The “Basketball-ization” Of Other Sports

It’s impossible to talk about basketball without landing on its phenomenon beyond the court.

The sport is embedded in culture:

  • Wearing Jordan’s as dress shoes
  • Entire social media accounts dedicated to hoop fashion
  • College students rocking mesh basketball jerseys at parties
  • Football teams having Jordan (a basketball player) as their sponsor.
jordan brand football teams

Basketball profoundly impacts various areas of society — music, art, and fashion along with being a powerful platform for social and community development.

And other sports (like soccer) are looking to tap into this power.

Let’s Dive In 👇

Social and Cultural

Basketball is great because it welcomes everyone to participate — regardless of size, color, social class, or belief.

Our championship season at Boston University featured players from 12 different states with every race and region of the world represented.

boston university march madness team

Other basketball and culture synergies:

  1. Urban art — graffiti walls serving as backdrops at streetball games.
  2. Players using their platforms for change — addressing social issues and giving back to their communities through charitable work.
  3. Hip-hop music — artists often make references to basketball and its players in their songs.
  4. Iconic films — such as “White Men Can’t Jump,” “Space Jam,” and “Coach Carter.”
    iconic basketball movies
  5. Signature shoes — Air Jordans have reached iconic status and are sought after by sneaker enthusiasts worldwide.
  6. Streetwear fashion — basketball players and their unique styles serve as inspiration for urban fashion trends.

And wrapping it off…

In 2015, the University of Michigan became the first football team to wear Jordan gear (followed by Oklahoma, Florida, UCLA, and Howard).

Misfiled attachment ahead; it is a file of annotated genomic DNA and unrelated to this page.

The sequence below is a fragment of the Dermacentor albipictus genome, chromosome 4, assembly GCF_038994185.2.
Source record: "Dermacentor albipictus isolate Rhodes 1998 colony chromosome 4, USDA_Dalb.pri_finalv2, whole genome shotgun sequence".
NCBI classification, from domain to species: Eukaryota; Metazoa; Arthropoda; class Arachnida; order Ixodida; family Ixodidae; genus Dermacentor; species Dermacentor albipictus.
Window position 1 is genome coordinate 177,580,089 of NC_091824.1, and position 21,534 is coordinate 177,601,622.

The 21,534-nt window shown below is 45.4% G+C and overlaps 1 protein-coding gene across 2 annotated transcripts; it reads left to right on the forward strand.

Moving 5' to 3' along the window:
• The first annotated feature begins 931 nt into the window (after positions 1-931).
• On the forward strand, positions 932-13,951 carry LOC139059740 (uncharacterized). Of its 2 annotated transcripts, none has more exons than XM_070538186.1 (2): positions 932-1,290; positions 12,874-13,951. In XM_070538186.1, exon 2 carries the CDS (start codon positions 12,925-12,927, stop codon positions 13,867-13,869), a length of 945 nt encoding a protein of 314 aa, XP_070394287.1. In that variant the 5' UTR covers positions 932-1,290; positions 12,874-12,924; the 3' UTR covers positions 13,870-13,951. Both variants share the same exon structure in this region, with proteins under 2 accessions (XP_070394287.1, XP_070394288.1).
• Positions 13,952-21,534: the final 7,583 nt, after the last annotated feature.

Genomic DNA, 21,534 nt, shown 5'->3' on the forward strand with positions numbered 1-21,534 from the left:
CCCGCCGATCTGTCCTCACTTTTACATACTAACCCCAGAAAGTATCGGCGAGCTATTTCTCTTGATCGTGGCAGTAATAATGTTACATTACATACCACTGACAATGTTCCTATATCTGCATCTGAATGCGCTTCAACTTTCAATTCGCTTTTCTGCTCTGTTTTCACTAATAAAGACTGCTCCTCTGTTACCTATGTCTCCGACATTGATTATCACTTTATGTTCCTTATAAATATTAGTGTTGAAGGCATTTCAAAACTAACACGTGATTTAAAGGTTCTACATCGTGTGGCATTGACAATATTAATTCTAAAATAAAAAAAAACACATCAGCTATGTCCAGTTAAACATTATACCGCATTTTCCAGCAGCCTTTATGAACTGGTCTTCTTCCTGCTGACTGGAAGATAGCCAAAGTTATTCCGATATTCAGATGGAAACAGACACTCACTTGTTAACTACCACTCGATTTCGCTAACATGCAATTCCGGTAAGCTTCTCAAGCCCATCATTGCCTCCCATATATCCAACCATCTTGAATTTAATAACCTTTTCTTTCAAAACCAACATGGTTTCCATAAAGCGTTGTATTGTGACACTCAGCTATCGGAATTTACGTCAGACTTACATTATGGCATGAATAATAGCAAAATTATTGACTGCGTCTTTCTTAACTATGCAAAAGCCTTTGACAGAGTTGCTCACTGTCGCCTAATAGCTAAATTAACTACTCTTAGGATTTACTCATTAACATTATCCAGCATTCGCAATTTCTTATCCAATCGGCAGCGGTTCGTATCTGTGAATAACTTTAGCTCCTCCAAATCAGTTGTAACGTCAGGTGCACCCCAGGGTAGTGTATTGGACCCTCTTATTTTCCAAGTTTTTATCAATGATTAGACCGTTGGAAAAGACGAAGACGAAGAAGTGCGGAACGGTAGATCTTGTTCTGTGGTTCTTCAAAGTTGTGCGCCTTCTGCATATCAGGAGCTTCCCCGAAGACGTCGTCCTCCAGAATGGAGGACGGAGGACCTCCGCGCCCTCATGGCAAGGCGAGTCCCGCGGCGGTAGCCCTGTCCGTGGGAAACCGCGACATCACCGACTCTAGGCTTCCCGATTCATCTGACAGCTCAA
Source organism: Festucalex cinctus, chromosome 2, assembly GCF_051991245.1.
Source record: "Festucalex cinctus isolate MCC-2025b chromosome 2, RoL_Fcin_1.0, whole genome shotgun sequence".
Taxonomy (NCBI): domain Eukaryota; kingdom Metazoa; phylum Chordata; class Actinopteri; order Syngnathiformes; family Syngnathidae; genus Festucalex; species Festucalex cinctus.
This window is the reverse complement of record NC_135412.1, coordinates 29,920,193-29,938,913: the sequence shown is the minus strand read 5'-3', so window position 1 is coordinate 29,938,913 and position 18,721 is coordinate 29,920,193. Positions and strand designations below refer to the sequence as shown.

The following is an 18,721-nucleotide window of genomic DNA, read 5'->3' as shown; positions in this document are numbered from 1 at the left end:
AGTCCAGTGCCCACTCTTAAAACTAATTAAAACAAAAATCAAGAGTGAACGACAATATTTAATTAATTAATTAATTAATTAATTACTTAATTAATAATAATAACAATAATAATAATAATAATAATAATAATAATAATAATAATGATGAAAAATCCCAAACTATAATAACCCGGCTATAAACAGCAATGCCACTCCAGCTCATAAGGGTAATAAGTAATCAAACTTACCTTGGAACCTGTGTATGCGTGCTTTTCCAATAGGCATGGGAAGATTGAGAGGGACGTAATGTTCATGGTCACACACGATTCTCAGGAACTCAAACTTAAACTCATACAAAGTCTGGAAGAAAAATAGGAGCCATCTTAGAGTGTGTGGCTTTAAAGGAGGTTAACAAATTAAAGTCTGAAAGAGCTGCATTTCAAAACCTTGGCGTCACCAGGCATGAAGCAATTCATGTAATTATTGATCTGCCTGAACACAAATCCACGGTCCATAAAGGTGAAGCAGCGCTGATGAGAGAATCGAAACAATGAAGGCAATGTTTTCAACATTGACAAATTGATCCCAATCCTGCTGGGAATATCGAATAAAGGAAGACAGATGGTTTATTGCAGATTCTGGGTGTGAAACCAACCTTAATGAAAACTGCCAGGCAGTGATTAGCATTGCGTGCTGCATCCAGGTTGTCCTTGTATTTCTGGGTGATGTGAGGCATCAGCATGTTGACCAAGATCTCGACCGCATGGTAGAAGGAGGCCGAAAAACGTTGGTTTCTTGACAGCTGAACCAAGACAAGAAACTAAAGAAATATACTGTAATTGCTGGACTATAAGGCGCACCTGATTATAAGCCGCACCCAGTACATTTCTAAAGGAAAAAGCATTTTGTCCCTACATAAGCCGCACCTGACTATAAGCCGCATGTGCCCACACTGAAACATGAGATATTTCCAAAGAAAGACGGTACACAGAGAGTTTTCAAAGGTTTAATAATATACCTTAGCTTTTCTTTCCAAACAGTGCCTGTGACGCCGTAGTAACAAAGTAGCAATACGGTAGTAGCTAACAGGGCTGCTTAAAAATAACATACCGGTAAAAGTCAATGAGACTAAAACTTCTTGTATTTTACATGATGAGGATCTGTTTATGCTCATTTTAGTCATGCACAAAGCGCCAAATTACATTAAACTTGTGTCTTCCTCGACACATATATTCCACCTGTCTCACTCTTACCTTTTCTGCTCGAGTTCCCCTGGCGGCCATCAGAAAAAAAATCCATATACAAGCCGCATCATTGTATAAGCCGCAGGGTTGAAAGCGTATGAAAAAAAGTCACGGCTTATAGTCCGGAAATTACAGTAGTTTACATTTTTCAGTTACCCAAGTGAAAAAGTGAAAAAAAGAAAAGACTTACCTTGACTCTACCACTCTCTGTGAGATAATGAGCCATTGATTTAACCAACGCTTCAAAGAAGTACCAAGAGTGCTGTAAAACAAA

Other Sports Adopting Basketball

Allen Iverson began using a basketball sleeve during the 2000-01 season due to bursitis in his right elbow.

Fans started wearing the sleeves as a fashion statement, and by 2008, the sleeves were the most popular non-apparel items sold by the league.

Now you see them in nearly every other sport.

athletes wearing shooting sleeves

The same thing happened with tights many years before…

The first wave is attributed to Jerry Stackhouse, a vocal fan of the health benefits of tights (warmer muscles).

athletes wearing tights

The trend was quickly squashed by a league-wide ban on full-length tights (and reversed not long after).

Basketball sets many trends — in both culture and in other sports.

Access Is Key

One of the reasons basketball has spread so rapidly across the States is because of how accessible it is.

Raw estimates suggest that 75-80% of Americans can walk to a basketball hoop.

The sport does not require a ton of players or equipment (play solo or up to 5on5). Alternative versions of the game like streetball have emerged at this intersection.

streetball in rucker park

For other sports to keep growing in the States…they need to become more democratic, urban, and less expensive to play.

Using soccer as an example….

That means more streetball such as futsal and versions of the game you see in South America and Europe.

Several factors are working in favor of this:

  • The U.S. Soccer Federation plans to build 1,000 mini-pitches across the country by 2028.
  • By the year 2060, over 1 in 4 Americans are likely to be Latino.
  • 7vs7 soccer tournament with a $1M prize is helping expand the game.
youth soccer

There’s a real chance for soccer to shape culture, music, and fashion — just like basketball did over the years.

Soccer 3.0

This timeline illustrates the waves perfectly…

  • Soccer 1.0 was the North American Soccer League with players like Pele introducing the game to America.
  • Soccer 2.0 was the 1994 U.S. World Cup and the launch of the MLS in 1996. This led to David Beckham, more stadiums being built, and the rise of the USL.
  • Soccer 3.0 is what is coming with Copa America, 2026 World Cup, 2028 LA Olympics, and even a potential Women’s World Cup on U.S. soil.

The question becomes…

Will soccer hit its peak during this time? Or will it break through to become a top 3 sport in America?

Looking Ahead

Basketball has had several advantages versus other sports:

  • Golf and hockey are expensive.
  • Baseball and football require several pieces of equipment, players, and large swaths of real estate.
  • Tennis courts are pretty much nonexistent in poor neighborhoods.
  • And soccer is in the early stages of catching on in America.
soccer fashion and culture

We’ll know the “soccer wave” is here when we see more Messi jerseys at college frat parties and indoor soccer shoes being worn for fashion.

I think there are massive opportunities for those (especially in marketing) that can bridge the gap between corporate and culture.

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